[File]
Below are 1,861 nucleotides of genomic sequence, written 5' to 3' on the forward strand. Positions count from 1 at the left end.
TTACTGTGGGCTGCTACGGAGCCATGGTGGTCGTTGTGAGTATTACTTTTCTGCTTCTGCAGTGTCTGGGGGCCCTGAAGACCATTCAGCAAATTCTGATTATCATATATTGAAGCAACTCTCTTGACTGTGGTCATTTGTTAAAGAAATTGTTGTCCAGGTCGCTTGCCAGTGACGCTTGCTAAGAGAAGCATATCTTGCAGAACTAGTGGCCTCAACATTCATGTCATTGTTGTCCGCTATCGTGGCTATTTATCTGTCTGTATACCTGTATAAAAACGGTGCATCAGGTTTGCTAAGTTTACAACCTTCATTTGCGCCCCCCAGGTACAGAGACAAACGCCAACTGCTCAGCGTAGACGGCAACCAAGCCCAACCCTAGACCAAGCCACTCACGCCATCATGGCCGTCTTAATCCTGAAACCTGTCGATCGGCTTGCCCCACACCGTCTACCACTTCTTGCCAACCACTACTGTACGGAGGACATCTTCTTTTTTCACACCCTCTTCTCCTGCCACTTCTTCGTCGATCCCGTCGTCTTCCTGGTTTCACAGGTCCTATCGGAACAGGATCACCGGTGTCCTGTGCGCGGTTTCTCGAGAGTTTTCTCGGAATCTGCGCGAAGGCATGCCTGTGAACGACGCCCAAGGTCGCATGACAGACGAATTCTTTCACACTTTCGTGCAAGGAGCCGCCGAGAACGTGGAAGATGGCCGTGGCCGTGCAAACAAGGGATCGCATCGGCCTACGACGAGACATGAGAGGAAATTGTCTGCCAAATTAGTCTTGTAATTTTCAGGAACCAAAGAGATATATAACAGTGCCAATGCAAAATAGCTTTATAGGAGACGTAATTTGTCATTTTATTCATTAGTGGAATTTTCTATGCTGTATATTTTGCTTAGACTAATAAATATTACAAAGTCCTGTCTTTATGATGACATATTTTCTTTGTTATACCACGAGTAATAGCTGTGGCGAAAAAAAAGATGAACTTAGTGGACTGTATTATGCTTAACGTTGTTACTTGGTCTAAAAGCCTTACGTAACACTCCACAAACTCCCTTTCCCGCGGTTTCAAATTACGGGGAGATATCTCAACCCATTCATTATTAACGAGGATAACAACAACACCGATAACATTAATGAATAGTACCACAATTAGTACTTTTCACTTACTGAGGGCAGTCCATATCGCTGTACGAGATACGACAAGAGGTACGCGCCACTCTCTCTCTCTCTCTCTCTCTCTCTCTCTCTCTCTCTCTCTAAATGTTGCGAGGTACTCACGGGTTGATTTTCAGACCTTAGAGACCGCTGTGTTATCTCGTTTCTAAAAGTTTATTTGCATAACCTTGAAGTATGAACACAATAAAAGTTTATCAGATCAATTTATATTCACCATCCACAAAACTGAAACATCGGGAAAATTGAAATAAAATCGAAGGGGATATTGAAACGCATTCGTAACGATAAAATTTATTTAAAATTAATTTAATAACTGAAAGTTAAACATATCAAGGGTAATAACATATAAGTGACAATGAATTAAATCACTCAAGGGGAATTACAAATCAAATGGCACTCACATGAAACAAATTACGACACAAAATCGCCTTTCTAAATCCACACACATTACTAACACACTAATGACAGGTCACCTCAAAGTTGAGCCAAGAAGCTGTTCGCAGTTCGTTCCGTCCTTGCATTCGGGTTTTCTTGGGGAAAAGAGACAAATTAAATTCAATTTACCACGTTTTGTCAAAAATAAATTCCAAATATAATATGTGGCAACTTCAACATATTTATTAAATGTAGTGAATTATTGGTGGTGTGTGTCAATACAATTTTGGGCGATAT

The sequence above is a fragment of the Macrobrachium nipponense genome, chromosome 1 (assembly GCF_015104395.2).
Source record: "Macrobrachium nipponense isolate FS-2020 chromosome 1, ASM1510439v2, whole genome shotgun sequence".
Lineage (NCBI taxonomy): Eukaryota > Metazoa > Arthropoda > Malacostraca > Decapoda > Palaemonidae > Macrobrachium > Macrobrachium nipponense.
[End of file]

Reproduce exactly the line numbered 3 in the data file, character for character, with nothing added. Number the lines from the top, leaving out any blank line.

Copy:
The sequence above is a fragment of the Macrobrachium nipponense genome, chromosome 1 (assembly GCF_015104395.2).